Tweets, Texts and Tchaikovsky: Live Concerts for a Contemporary Audience
By Marc Giosi
When famed 19th-century Russian pianist Anton Rubinstein performed in New York in May of 1873, he gave seven different concert programs over nine evenings. Said to have covered the entire history of piano music (until that point), one evening’s program alone consisted of eight Beethoven sonatas, practically three hours of music! (We don’t even know if he took all of Beethoven’s suggested repeats, or how many encores he performed). While this sounds almost like a superhuman feat today, concerts of that length were quite common over a century ago.
Fast-forward 138 years. In an age of streaming internet video, text messages and 140 character Tweets, how can live classical music appeal to today’s audience? Get two concert presenters in a room together and the topic will always land on disappearing audiences and declining ticket sales. Is the live concert dead? Or is the live concert, as Anton Rubinstein knew it, simply over?
“Put it in context.” Maybe part of this problem is a matter of approach and the context in which classical music is presented. “Music in any chamber” is the motto for the Chiara String Quartet, artists-in-residence at the University of Nebraska-Lincoln, which has been on the forefront of a movement to bring classical music into alternative spaces. Bars, nightclubs, art galleries; no space is off limits for this group. The same intensity and artistic integrity is brought to a performance in a bar as it would be in a concert hall.
Walking into a concert hall comes with certain protocols that can be off-putting or even intimidating to a young adult (What do I wear? When do I applaud? What if I need to cough?) What 21 year-old isn’t comfortable strolling into a neighborhood bar to catch a local band performing? And why can’t that band be replaced by a string quartet playing Mozart?
“Less is more.” You can watch a commercial free episode of ABC’s hit show “Modern Family” on Netflix at this very moment and it will take 22 minutes of your time. Or, in almost the same exact same timeframe you can listen to Beethoven’s final string quartet, Opus 135. There is a misconception that classical concerts are long, never ending affairs (and in Rubinstein’s time that was certainly true!) Why not shorten concerts to be better attuned to today’s fast-paced society? An ensemble could choose two masterpieces from the repertoire, include a pre-performance chat and a brief intermission all in about an hour.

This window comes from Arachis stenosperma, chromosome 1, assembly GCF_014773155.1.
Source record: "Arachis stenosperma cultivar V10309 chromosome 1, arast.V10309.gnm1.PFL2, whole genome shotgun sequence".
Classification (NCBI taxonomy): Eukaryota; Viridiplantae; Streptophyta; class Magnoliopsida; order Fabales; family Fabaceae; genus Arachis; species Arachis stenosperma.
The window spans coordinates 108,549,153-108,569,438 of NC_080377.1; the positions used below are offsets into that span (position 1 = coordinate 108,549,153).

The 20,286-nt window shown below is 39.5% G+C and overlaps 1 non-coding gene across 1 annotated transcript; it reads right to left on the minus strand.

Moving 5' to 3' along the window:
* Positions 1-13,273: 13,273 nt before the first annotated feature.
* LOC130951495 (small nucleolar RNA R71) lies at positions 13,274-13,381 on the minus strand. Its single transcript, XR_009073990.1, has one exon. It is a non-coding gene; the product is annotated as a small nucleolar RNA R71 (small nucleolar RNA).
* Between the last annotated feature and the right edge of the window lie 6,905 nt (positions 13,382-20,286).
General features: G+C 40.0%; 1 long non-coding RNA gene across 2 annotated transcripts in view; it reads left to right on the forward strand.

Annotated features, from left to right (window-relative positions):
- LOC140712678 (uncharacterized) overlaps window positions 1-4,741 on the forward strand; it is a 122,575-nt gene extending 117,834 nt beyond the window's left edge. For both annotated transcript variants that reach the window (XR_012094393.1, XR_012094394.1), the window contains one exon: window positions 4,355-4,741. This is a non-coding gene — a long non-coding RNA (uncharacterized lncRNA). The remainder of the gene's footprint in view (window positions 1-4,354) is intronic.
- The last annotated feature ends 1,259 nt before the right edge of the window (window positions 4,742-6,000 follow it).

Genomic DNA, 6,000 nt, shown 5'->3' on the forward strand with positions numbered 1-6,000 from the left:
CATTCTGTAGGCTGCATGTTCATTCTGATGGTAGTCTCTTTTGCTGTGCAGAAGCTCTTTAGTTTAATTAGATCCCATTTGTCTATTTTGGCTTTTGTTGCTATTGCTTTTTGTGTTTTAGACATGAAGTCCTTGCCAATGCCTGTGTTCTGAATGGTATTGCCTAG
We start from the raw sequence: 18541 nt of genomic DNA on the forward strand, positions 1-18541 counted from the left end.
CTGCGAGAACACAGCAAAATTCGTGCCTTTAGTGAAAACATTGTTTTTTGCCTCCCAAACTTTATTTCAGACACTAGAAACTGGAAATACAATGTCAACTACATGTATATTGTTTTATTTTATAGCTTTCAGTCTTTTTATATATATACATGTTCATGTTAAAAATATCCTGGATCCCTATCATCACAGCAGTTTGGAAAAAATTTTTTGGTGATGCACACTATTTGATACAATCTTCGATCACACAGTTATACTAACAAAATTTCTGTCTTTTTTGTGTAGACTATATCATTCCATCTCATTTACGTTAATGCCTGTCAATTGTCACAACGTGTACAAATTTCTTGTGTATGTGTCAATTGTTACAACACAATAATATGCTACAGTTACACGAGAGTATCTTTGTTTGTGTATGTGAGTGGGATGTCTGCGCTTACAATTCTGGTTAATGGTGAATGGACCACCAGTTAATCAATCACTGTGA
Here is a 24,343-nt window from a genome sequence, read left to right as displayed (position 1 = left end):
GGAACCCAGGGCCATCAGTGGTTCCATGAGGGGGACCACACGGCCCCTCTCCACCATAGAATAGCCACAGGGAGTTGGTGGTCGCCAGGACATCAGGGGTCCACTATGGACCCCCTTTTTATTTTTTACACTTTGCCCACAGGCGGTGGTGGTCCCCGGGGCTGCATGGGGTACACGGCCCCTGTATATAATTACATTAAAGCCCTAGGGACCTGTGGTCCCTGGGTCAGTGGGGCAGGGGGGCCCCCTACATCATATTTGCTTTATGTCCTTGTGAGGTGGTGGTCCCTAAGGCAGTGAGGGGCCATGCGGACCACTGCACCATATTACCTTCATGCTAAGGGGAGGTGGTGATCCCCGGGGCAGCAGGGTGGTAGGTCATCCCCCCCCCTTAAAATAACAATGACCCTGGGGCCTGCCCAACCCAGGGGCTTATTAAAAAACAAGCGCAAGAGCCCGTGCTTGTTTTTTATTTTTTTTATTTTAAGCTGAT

“When to start.” 8 o’clock has become the standard start time for most performances. This too can be experimented with to try and attract new or different audiences. A great example is the New York Philharmonic’s Rush Hour concert series. Concerts begin at 6:45 and are marketed towards working professionals who want to catch a great concert after they leave the office while at the same time avoiding rush hour traffic home. Another wonderful example is Columbia University’s popular Lunchtime Concert Series. Geared towards campus staff, students and local residents, these concerts start at 12:30 and last about an hour. Attendees are encouraged to bring their lunch and break up their day with an outstanding live performance. Both series are wildly popular and see huge numbers in attendance.
None of these recommendations would even cost a presenter more money (the bottom line is always to number one priority). They’re just a matter of risk taking, and trusting that your audience will follow, and a new audience will be found.
Marc Giosi is the Executive Director of Chatham Baroque.
To return to the table of contents for our issue Chamber Music, and view more articles, click here.
The Muse Dialogue is sharing the video below, for those interested in learning more about Chatham Baroque, their musicians, and their perspective on bringing period music to contemporary audiences.
For related articles from The Muse Dialogue:
Period Chamber Music: Museum Piece or Modern Performance?
The Beauty of the Small: Music in Our Chambers